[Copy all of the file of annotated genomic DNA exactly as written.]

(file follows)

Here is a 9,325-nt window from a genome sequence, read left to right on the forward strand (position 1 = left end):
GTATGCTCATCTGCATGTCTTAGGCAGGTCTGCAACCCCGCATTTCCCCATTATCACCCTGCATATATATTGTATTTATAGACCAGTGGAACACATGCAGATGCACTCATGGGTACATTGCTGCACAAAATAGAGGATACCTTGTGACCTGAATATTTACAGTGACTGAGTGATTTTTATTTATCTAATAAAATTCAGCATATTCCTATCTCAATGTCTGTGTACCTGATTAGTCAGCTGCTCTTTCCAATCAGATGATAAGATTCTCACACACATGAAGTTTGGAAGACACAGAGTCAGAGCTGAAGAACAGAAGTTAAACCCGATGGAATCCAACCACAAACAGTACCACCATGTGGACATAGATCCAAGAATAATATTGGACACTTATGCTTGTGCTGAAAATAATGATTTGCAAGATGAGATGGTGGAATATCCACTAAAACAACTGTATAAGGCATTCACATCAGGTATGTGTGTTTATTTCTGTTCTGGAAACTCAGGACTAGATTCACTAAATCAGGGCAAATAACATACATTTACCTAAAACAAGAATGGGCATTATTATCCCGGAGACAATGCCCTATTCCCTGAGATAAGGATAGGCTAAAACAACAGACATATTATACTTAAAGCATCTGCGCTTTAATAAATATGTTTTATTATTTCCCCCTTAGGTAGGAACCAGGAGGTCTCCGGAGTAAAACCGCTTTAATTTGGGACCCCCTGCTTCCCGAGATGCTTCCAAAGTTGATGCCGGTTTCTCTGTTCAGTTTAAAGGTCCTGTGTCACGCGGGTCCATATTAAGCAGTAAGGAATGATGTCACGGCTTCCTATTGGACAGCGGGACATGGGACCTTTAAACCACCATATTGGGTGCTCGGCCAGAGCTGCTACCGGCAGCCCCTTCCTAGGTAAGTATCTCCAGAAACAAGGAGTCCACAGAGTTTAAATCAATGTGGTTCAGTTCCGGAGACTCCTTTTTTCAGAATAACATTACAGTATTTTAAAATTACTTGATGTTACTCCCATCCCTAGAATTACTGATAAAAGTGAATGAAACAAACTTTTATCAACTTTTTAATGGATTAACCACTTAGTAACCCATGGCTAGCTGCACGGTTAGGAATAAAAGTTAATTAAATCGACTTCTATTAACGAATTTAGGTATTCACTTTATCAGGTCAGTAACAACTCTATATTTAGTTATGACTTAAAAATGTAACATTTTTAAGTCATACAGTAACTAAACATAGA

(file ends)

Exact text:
Here is a 9,325-nt window from a genome sequence, read left to right on the forward strand (position 1 = left end):
GTATGCTCATCTGCATGTCTTAGGCAGGTCTGCAACCCCGCATTTCCCCATTATCACCCTGCATATATATTGTATTTATAGACCAGTGGAACACATGCAGATGCACTCATGGGTACATTGCTGCACAAAATAGAGGATACCTTGTGACCTGAATATTTACAGTGACTGAGTGATTTTTATTTATCTAATAAAATTCAGCATATTCCTATCTCAATGTCTGTGTACCTGATTAGTCAGCTGCTCTTTCCAATCAGATGATAAGATTCTCACACACATGAAGTTTGGAAGACACAGAGTCAGAGCTGAAGAACAGAAGTTAAACCCGATGGAATCCAACCACAAACAGTACCACCATGTGGACATAGATCCAAGAATAATATTGGACACTTATGCTTGTGCTGAAAATAATGATTTGCAAGATGAGATGGTGGAATATCCACTAAAACAACTGTATAAGGCATTCACATCAGGTATGTGTGTTTATTTCTGTTCTGGAAACTCAGGACTAGATTCACTAAATCAGGGCAAATAACATACATTTACCTAAAACAAGAATGGGCATTATTATCCCGGAGACAATGCCCTATTCCCTGAGATAAGGATAGGCTAAAACAACAGACATATTATACTTAAAGCATCTGCGCTTTAATAAATATGTTTTATTATTTCCCCCTTAGGTAGGAACCAGGAGGTCTCCGGAGTAAAACCGCTTTAATTTGGGACCCCCTGCTTCCCGAGATGCTTCCAAAGTTGATGCCGGTTTCTCTGTTCAGTTTAAAGGTCCTGTGTCACGCGGGTCCATATTAAGCAGTAAGGAATGATGTCACGGCTTCCTATTGGACAGCGGGACATGGGACCTTTAAACCACCATATTGGGTGCTCGGCCAGAGCTGCTACCGGCAGCCCCTTCCTAGGTAAGTATCTCCAGAAACAAGGAGTCCACAGAGTTTAAATCAATGTGGTTCAGTTCCGGAGACTCCTTTTTTCAGAATAACATTACAGTATTTTAAAATTACTTGATGTTACTCCCATCCCTAGAATTACTGATAAAAGTGAATGAAACAAACTTTTATCAACTTTTTAATGGATTAACCACTTAGTAACCCATGGCTAGCTGCACGGTTAGGAATAAAAGTTAATTAAATCGACTTCTATTAACGAATTTAGGTATTCACTTTATCAGGTCAGTAACAACTCTATATTTAGTTATGACTTAAAAATGTAACATTTTTAAGTCATACAGTAACTAAACATAGA